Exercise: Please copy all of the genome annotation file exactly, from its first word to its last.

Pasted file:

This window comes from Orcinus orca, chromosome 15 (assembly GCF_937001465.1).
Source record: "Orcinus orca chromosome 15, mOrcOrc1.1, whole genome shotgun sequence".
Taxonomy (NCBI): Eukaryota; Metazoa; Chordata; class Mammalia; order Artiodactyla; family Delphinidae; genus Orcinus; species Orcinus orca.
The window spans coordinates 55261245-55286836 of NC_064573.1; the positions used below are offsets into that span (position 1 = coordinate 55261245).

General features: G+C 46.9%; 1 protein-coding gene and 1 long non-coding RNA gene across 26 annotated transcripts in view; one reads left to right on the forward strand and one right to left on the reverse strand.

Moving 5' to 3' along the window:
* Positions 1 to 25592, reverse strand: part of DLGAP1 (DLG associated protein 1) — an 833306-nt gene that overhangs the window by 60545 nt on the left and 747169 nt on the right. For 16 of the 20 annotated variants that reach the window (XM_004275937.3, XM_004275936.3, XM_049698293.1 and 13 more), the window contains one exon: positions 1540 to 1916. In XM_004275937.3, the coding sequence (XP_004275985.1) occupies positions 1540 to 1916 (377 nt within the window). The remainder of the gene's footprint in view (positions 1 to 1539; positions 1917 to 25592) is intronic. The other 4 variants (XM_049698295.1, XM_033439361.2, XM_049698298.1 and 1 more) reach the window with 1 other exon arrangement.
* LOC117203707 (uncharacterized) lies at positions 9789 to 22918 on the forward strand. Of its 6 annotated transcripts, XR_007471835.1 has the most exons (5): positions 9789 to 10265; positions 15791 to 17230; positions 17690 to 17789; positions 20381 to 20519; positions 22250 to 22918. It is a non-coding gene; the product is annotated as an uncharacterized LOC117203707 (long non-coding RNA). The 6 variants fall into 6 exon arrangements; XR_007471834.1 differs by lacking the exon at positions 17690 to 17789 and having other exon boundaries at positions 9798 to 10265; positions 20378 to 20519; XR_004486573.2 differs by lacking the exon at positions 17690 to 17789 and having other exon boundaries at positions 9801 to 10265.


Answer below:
This window comes from Orcinus orca, chromosome 15 (assembly GCF_937001465.1).
Source record: "Orcinus orca chromosome 15, mOrcOrc1.1, whole genome shotgun sequence".
Taxonomy (NCBI): Eukaryota; Metazoa; Chordata; class Mammalia; order Artiodactyla; family Delphinidae; genus Orcinus; species Orcinus orca.
The window spans coordinates 55261245-55286836 of NC_064573.1; the positions used below are offsets into that span (position 1 = coordinate 55261245).

General features: G+C 46.9%; 1 protein-coding gene and 1 long non-coding RNA gene across 26 annotated transcripts in view; one reads left to right on the forward strand and one right to left on the reverse strand.

Moving 5' to 3' along the window:
* Positions 1 to 25592, reverse strand: part of DLGAP1 (DLG associated protein 1) — an 833306-nt gene that overhangs the window by 60545 nt on the left and 747169 nt on the right. For 16 of the 20 annotated variants that reach the window (XM_004275937.3, XM_004275936.3, XM_049698293.1 and 13 more), the window contains one exon: positions 1540 to 1916. In XM_004275937.3, the coding sequence (XP_004275985.1) occupies positions 1540 to 1916 (377 nt within the window). The remainder of the gene's footprint in view (positions 1 to 1539; positions 1917 to 25592) is intronic. The other 4 variants (XM_049698295.1, XM_033439361.2, XM_049698298.1 and 1 more) reach the window with 1 other exon arrangement.
* LOC117203707 (uncharacterized) lies at positions 9789 to 22918 on the forward strand. Of its 6 annotated transcripts, XR_007471835.1 has the most exons (5): positions 9789 to 10265; positions 15791 to 17230; positions 17690 to 17789; positions 20381 to 20519; positions 22250 to 22918. It is a non-coding gene; the product is annotated as an uncharacterized LOC117203707 (long non-coding RNA). The 6 variants fall into 6 exon arrangements; XR_007471834.1 differs by lacking the exon at positions 17690 to 17789 and having other exon boundaries at positions 9798 to 10265; positions 20378 to 20519; XR_004486573.2 differs by lacking the exon at positions 17690 to 17789 and having other exon boundaries at positions 9801 to 10265.